1 For political readings of Beckett's plays, see Stephen Watt, "Beckett by Way of Baudrillard" in Myth and Ritual in the Plays of Samuel Beckett (Rutherford and Madison: Fairleigh Dickinson University Press: 1987) and Darko Suvin, "Preparing for Godot, or the Purgatory of Individualism," Tulane Drama Review 11 (Summer 1967): 23-36. For a reading of Joyce and Picasso as practitioners of political modernism see Rocco's "Drinking Ulysses: Joyce, Bass Ale, and the Typography of Cubism," James Joyce Quarterly vol. 3, no. 3 (Spring 1996): 399-409. In "Outside the Whale" from Imaginary Homelands: Essays and Criticism: 1981-1991 (New York and London: Penguin Books, 1991), Salman Rushdie takes the work of Beckett as political fiction because of its reevaluation of how we are "radioactive with history and politics" (100).
2 The same thing was said about Stephen Dedalus by his harshest critic, Buck Mulligan: "You wouldn't kneel down to pray for your mother on her deathbed when she asked you. Why? Because you have the cursed jesuit strain in you, only its injected the wrong way" (U 1.207-09). [Ulysses is cited throughout this essay as follows: U + chapter + line numbers.
3 As Declan Kiberd notes in Inventing Ireland, Emmet became such a powerful romantic figure that he caused English figures "from Southey to Keats to Coleridge... to rebuke themselves for their own failure to live up to such high romantic ideals" (20).
4 St. Michan's church in Dublin has a ceremonial grave that is decorated every June 20, the national day for the decoration of patriot graves.
5 For a discussion of Yeats's relationship to the cult of sacrifice, see Elizabeth Butler Cullingford, Gender and History in Yeats's Love Poetry (Cambridge: Cambridge University Press, 1993), 55-72. See Kiberd, Inventing Ireland, 305-315 for a look at the "revolt" embodied in Yeats's poetics. For a description of Yeats as "decolonizer" see Said, Culture and Imperialism, 220-238.
6 As Foucault notes in Discipline and Punish, executions often got out of hand because of the extreme emotions stirred up in the spectators:
In the ceremonies of the public execution, the main character was the people, whose real and immediate presence was required for the performance.... [T]he people, drawn to the spectacle intended to terrorize it, could express its rejection of the punitive power and sometimes revolt. Preventing an execution that was regarded as unjust, snatching a condemned man from the hands of the executioner, obtaining his pardon by force, possibly pursuing and assaulting the executioners, in any case abusing the judges and causing an uproar against the sentence-- all this formed a part of the popular practices that invested, traversed and often overturned the ritual of the public execution. (57-60)
7 The references to Emmet throughout Ulysses include a reading of the famous dock speech by a farting Bloom:
Nations of the earth. No-one behind. Shes past. Then and not till then. Good oppor. Coming. Yes. One, two. Let my epitaph be. Kraaaaaa. Written. I have. Pprrpffrrppffff. Done. (U 11.1289-294)
8 The story of Emmet's fiancée and their final parting provides the great romantic finish to his story. After the revolt was put down, Emmet escapes to the mountains. Leend has it that he could have gotten to safety by fleeing to America, but he returned to Dublin to say good-bye to Sarah and was captured.
9 Bakhtin's lower bodily stratum is just that: the bottom half, the half that has fun, the carnival half. In Rabelais and His World (Trans. Helene Iswolsky. Cambridge: The MIT Press, 1968), Bakhtin describes the symbolic function of the directions: "'Downward' is earth, 'upward' is heaven. Earth is an element that devours, swallows up (the grave, the womb) and at the same time an element of birth, or renascence (the maternal breasts)" (21). Beckett invokes a darker image of this in Waiting for Godot: "They give birth astride a grave, the light gleams an instant, then night once more" (58).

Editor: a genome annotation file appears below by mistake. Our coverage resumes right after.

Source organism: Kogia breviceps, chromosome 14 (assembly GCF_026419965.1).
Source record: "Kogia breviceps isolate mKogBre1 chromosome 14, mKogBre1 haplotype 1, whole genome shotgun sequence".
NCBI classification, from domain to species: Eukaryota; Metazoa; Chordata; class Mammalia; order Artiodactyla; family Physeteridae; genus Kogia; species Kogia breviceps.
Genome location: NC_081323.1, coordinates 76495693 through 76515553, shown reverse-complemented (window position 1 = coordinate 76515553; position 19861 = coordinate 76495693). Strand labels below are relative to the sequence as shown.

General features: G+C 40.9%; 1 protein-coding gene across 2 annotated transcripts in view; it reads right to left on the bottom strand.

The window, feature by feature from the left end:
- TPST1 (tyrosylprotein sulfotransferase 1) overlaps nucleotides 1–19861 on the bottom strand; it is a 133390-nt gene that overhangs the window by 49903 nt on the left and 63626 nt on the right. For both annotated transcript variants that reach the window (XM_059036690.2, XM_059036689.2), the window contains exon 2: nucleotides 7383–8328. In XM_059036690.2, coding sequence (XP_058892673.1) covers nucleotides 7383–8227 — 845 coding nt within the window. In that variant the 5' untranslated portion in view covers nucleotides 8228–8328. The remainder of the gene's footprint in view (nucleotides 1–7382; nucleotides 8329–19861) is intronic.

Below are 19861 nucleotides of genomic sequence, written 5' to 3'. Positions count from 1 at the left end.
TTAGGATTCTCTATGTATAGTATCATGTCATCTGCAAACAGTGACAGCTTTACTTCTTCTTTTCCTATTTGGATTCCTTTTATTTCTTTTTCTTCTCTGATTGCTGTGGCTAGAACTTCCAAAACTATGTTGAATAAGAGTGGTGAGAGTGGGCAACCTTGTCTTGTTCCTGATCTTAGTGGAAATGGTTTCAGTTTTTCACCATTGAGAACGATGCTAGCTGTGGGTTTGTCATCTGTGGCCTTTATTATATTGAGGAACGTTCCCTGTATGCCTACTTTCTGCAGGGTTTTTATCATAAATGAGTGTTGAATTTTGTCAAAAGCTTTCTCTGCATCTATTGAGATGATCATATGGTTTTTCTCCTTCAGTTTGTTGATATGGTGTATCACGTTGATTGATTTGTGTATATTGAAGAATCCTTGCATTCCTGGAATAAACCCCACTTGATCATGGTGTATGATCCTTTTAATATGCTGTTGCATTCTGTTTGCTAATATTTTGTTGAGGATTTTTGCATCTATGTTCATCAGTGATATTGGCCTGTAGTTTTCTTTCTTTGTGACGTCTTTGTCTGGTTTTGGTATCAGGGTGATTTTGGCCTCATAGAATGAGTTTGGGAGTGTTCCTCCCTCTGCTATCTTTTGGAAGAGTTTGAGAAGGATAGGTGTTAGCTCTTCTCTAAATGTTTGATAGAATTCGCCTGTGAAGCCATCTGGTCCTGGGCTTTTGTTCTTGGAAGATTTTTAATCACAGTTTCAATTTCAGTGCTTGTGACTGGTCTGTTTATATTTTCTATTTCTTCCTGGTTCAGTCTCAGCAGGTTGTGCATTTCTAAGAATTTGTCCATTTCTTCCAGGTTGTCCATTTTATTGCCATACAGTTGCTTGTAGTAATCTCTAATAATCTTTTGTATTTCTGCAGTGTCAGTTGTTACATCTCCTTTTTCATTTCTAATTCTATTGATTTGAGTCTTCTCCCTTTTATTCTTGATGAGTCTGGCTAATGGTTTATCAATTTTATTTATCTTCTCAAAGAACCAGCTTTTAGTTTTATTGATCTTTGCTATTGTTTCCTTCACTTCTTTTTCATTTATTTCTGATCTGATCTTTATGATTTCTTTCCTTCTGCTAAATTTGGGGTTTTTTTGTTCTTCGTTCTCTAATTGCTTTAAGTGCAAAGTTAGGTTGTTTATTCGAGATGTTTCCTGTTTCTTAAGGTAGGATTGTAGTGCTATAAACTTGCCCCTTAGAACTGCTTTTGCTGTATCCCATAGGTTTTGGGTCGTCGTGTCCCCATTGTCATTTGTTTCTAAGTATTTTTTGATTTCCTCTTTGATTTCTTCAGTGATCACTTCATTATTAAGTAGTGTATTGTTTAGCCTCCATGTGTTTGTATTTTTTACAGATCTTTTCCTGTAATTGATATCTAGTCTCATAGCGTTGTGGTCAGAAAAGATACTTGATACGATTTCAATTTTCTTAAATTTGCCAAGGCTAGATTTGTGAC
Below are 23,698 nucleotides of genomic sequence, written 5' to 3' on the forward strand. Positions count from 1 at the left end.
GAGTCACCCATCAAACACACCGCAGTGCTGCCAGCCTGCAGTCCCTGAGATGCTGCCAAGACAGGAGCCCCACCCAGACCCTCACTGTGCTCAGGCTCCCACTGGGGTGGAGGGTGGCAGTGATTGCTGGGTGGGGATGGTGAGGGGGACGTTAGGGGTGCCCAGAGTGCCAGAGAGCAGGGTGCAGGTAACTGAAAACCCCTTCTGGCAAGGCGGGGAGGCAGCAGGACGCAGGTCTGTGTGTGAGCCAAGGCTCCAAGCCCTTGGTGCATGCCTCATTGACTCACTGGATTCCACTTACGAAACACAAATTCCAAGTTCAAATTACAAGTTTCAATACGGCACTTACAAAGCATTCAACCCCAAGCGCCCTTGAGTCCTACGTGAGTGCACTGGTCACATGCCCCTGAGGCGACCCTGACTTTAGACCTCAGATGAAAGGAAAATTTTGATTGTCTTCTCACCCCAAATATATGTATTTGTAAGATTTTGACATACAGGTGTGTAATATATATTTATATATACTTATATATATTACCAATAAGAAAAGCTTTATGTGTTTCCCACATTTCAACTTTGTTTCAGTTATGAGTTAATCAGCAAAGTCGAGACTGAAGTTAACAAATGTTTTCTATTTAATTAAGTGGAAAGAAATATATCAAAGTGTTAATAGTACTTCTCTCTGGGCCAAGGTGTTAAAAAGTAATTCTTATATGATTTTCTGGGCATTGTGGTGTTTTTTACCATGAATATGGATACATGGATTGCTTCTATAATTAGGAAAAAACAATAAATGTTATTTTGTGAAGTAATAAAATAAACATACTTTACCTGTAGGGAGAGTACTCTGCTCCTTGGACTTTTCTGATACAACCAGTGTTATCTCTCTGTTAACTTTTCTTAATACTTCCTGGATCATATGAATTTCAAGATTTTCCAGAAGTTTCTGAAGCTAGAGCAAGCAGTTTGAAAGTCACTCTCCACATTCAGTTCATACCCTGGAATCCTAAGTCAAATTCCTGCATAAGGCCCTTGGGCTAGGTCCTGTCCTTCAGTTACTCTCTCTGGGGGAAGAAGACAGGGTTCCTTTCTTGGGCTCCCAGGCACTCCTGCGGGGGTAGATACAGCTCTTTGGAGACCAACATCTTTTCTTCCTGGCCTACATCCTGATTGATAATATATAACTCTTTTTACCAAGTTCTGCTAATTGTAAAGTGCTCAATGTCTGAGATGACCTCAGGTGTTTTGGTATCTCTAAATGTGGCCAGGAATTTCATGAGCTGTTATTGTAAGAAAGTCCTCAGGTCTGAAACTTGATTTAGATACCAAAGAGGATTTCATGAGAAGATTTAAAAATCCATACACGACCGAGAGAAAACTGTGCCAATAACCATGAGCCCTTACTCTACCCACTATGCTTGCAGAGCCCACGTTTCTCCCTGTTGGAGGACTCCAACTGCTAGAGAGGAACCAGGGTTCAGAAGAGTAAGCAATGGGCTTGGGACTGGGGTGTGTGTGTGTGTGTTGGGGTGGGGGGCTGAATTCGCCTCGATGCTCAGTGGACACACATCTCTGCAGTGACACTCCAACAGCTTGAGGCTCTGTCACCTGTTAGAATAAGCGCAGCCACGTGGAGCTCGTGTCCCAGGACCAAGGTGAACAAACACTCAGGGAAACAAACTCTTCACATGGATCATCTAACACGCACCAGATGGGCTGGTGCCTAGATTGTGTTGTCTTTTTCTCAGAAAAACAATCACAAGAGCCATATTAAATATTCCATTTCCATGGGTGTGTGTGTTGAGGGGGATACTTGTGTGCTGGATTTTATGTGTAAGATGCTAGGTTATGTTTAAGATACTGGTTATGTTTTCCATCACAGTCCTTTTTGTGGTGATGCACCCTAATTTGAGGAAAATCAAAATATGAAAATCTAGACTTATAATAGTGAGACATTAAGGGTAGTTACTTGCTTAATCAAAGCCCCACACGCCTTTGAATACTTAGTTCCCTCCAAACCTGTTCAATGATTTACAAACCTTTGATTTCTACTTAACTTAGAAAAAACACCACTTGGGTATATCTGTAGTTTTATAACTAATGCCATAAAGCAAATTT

10 An image like that of the Croppy Boy and his "little death" is invoked in Waiting for Godot:
ESTRAGON: What about hanging ourselves?
VLADIMIR: Hmm. It'd give us an erection.
ESTRAGON: (highly excited). An erection!
VLADIMIR: With all that follows. Where it falls mandrakes grow. That's why they shriek when you pull them up. Did you not know that?
ESTRAGON: Let's hang ourselves immediately! (12)
This is also a favorite image of William Burroughs who plays through it several times in Naked Lunch (New York: Grove Weidenfeild, 1959):
The Mugwump slips the noose over the boy's head and tightens the knot caressingly behind the left ear.... He steadies the boy with hands on the hip bones, reaches up with his stylized hieroglyph hands and snaps the boy's neck. A shudder passes through the boy's body. His penis rises in three great surges pulling his pelvis up, ejaculates immediately (76)
11 For a discussion of the hypermasculinity of the Celtic Revival and Irish nationalism see Declan Kiberd "Irish Literature and Irish History" in The Oxford Illustrated History of Ireland, ed. R. F. Foster (Oxford and New York: Oxford University Press, 1989), 275-305. And for a detailed account of modern Irish rebellion and Irish poetics see Kiberd, Inventing Ireland,191-238. Finally, see Gender in Irish Writing, David Cairns and Toni OBrien, eds. (Milton Keynes, Eng.: Open University Press, 1991) for different perspectives on conceptions of gender and Irishness.
12 For an analysis of the British construction of the Irish as feminine, see David Cairns and Shaun Richards, Writing Ireland: Colonialism, Nationalism, and Culture (Manchester: Manchester University Press, 1988), pp. 42-57.
13 The symbolic connection between Pearse and Sheppard's statue of Cuchulain was cemented (or minted) in 1966 when the Irish Free State issued an Easter rising commemorative ten shilling piece that featured a portrait of Pearse on one side and the Cuchulain statue on the other.
14 Martin Jay creates the neologism "phallogocularcentrism" in a discussion of the phallocentric history and qualities attributed to Western vision in Downcast Eyes, 493-542.